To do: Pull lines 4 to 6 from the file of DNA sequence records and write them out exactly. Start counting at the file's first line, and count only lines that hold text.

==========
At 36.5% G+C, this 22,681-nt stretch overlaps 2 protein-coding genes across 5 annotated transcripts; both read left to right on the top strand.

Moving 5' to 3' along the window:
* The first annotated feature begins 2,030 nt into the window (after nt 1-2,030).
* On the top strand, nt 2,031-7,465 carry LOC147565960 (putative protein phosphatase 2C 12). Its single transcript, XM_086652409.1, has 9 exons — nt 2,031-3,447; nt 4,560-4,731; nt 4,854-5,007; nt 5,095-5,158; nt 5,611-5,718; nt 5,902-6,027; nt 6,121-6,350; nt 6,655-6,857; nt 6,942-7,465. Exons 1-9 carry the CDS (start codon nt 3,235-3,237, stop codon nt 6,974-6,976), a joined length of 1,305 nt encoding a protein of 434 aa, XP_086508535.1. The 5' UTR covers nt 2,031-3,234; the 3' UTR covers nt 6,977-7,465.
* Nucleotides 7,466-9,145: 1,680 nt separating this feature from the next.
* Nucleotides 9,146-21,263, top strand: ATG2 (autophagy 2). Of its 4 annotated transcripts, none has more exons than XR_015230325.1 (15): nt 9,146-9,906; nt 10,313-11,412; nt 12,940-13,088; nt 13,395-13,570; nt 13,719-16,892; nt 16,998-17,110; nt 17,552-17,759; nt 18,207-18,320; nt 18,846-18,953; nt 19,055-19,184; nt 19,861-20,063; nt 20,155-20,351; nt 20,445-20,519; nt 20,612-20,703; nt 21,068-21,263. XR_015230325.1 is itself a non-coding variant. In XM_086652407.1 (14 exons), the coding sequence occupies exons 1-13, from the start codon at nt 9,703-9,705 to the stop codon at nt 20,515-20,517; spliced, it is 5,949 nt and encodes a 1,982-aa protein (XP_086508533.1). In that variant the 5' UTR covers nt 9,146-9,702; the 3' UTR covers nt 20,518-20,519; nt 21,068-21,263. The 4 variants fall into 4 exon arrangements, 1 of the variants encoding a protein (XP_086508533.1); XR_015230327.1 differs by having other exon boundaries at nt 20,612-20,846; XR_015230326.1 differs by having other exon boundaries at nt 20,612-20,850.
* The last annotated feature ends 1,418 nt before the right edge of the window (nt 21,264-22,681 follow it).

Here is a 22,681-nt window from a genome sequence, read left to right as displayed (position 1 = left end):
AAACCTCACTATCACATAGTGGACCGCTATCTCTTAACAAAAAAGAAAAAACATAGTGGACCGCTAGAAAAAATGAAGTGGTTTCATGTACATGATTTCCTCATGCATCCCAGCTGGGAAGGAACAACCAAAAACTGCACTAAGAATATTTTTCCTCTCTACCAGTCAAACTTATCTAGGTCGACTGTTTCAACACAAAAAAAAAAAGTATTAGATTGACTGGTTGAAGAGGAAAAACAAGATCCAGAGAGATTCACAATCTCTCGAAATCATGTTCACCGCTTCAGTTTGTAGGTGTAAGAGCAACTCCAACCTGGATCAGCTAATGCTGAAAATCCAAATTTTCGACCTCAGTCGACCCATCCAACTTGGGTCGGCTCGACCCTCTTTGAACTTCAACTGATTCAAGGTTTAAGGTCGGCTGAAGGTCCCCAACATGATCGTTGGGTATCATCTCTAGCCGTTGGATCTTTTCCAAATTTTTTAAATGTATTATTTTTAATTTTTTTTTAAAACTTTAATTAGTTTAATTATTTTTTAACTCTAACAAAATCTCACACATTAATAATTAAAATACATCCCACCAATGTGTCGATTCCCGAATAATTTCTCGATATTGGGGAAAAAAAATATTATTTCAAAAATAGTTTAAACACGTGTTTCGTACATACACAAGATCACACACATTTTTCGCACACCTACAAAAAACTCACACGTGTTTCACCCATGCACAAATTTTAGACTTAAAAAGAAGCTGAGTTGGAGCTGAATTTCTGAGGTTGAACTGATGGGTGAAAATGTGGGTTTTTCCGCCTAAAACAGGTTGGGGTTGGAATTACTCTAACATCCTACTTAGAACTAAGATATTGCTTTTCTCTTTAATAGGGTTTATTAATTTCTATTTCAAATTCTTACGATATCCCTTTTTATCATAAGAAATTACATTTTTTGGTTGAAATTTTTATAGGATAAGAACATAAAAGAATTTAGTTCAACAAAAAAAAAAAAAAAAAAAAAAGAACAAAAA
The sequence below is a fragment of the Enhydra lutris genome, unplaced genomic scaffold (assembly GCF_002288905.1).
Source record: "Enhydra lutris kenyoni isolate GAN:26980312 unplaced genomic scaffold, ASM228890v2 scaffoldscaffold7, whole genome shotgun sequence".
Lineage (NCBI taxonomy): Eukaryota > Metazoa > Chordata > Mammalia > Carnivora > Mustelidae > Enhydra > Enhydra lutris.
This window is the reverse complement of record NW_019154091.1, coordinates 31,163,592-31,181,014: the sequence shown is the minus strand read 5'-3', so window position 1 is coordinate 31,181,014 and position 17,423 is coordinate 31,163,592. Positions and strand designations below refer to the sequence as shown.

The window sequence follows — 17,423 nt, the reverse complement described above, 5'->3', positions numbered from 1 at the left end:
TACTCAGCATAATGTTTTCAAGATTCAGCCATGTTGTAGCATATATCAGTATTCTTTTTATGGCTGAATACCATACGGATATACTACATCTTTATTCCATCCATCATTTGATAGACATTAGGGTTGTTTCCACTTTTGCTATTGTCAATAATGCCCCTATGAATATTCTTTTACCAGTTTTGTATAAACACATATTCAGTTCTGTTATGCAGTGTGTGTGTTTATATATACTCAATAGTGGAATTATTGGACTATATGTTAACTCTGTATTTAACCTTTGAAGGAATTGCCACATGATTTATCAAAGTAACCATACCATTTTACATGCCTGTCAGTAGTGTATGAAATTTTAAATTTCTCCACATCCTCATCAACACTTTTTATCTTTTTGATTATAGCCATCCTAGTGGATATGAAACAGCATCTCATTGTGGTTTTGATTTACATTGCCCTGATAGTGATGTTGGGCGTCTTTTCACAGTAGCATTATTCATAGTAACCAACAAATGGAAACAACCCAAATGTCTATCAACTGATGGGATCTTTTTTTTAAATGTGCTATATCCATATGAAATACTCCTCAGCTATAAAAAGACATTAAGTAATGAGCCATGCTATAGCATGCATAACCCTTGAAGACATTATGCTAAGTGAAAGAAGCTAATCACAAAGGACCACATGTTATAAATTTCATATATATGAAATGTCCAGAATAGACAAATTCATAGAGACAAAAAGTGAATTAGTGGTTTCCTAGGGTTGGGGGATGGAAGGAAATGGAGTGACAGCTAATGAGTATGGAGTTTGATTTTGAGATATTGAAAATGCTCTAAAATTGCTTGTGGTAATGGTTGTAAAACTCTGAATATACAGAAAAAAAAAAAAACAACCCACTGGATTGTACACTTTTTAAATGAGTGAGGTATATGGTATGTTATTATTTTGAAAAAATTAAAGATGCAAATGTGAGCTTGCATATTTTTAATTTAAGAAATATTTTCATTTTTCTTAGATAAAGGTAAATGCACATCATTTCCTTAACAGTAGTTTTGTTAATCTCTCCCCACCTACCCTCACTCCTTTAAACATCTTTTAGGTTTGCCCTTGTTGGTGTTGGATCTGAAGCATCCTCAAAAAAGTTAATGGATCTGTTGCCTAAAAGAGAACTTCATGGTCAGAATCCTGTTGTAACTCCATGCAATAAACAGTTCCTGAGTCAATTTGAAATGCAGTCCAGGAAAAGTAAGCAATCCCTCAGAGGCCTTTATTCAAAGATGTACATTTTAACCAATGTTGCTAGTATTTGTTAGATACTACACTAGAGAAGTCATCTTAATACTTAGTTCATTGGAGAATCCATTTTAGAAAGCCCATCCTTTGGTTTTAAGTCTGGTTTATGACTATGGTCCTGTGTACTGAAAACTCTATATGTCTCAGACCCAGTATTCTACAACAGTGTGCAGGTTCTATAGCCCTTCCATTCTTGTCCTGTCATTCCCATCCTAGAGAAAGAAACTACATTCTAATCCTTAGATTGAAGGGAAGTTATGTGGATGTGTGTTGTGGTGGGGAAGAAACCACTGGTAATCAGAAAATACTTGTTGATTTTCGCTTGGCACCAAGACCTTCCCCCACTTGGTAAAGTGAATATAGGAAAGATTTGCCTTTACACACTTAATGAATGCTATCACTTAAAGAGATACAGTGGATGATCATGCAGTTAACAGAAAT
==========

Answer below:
* On the top strand, nt 2,031-7,465 carry LOC147565960 (putative protein phosphatase 2C 12). Its single transcript, XM_086652409.1, has 9 exons — nt 2,031-3,447; nt 4,560-4,731; nt 4,854-5,007; nt 5,095-5,158; nt 5,611-5,718; nt 5,902-6,027; nt 6,121-6,350; nt 6,655-6,857; nt 6,942-7,465. Exons 1-9 carry the CDS (start codon nt 3,235-3,237, stop codon nt 6,974-6,976), a joined length of 1,305 nt encoding a protein of 434 aa, XP_086508535.1. The 5' UTR covers nt 2,031-3,234; the 3' UTR covers nt 6,977-7,465.
* Nucleotides 7,466-9,145: 1,680 nt separating this feature from the next.
* Nucleotides 9,146-21,263, top strand: ATG2 (autophagy 2). Of its 4 annotated transcripts, none has more exons than XR_015230325.1 (15): nt 9,146-9,906; nt 10,313-11,412; nt 12,940-13,088; nt 13,395-13,570; nt 13,719-16,892; nt 16,998-17,110; nt 17,552-17,759; nt 18,207-18,320; nt 18,846-18,953; nt 19,055-19,184; nt 19,861-20,063; nt 20,155-20,351; nt 20,445-20,519; nt 20,612-20,703; nt 21,068-21,263. XR_015230325.1 is itself a non-coding variant. In XM_086652407.1 (14 exons), the coding sequence occupies exons 1-13, from the start codon at nt 9,703-9,705 to the stop codon at nt 20,515-20,517; spliced, it is 5,949 nt and encodes a 1,982-aa protein (XP_086508533.1). In that variant the 5' UTR covers nt 9,146-9,702; the 3' UTR covers nt 20,518-20,519; nt 21,068-21,263. The 4 variants fall into 4 exon arrangements, 1 of the variants encoding a protein (XP_086508533.1); XR_015230327.1 differs by having other exon boundaries at nt 20,612-20,846; XR_015230326.1 differs by having other exon boundaries at nt 20,612-20,850.